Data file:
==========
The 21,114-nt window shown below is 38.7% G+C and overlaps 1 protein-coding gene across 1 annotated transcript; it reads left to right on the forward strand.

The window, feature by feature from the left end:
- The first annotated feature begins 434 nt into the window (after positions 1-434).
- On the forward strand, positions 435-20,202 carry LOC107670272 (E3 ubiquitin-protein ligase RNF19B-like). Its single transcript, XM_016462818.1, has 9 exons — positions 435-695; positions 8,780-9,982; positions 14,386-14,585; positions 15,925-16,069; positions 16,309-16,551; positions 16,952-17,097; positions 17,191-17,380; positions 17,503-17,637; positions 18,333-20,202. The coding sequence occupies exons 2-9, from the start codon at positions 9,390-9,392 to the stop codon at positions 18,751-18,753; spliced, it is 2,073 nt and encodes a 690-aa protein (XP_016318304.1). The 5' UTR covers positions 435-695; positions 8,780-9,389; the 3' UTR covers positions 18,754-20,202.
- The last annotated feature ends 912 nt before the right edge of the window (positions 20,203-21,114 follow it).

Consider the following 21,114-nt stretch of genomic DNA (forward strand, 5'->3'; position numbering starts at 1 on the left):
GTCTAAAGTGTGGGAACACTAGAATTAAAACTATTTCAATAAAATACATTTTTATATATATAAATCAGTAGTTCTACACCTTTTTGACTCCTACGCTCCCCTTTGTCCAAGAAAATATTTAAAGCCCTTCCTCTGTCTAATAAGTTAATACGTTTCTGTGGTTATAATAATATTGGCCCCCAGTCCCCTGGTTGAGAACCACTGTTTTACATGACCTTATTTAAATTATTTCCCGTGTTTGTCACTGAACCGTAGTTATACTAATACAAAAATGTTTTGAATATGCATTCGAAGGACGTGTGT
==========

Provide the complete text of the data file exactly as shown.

The 21,114-nt window shown below is 38.7% G+C and overlaps 1 protein-coding gene across 1 annotated transcript; it reads left to right on the forward strand.

The window, feature by feature from the left end:
- The first annotated feature begins 434 nt into the window (after positions 1-434).
- On the forward strand, positions 435-20,202 carry LOC107670272 (E3 ubiquitin-protein ligase RNF19B-like). Its single transcript, XM_016462818.1, has 9 exons — positions 435-695; positions 8,780-9,982; positions 14,386-14,585; positions 15,925-16,069; positions 16,309-16,551; positions 16,952-17,097; positions 17,191-17,380; positions 17,503-17,637; positions 18,333-20,202. The coding sequence occupies exons 2-9, from the start codon at positions 9,390-9,392 to the stop codon at positions 18,751-18,753; spliced, it is 2,073 nt and encodes a 690-aa protein (XP_016318304.1). The 5' UTR covers positions 435-695; positions 8,780-9,389; the 3' UTR covers positions 18,754-20,202.
- The last annotated feature ends 912 nt before the right edge of the window (positions 20,203-21,114 follow it).

Consider the following 21,114-nt stretch of genomic DNA (forward strand, 5'->3'; position numbering starts at 1 on the left):
GTCTAAAGTGTGGGAACACTAGAATTAAAACTATTTCAATAAAATACATTTTTATATATATAAATCAGTAGTTCTACACCTTTTTGACTCCTACGCTCCCCTTTGTCCAAGAAAATATTTAAAGCCCTTCCTCTGTCTAATAAGTTAATACGTTTCTGTGGTTATAATAATATTGGCCCCCAGTCCCCTGGTTGAGAACCACTGTTTTACATGACCTTATTTAAATTATTTCCCGTGTTTGTCACTGAACCGTAGTTATACTAATACAAAAATGTTTTGAATATGCATTCGAAGGACGTGTGT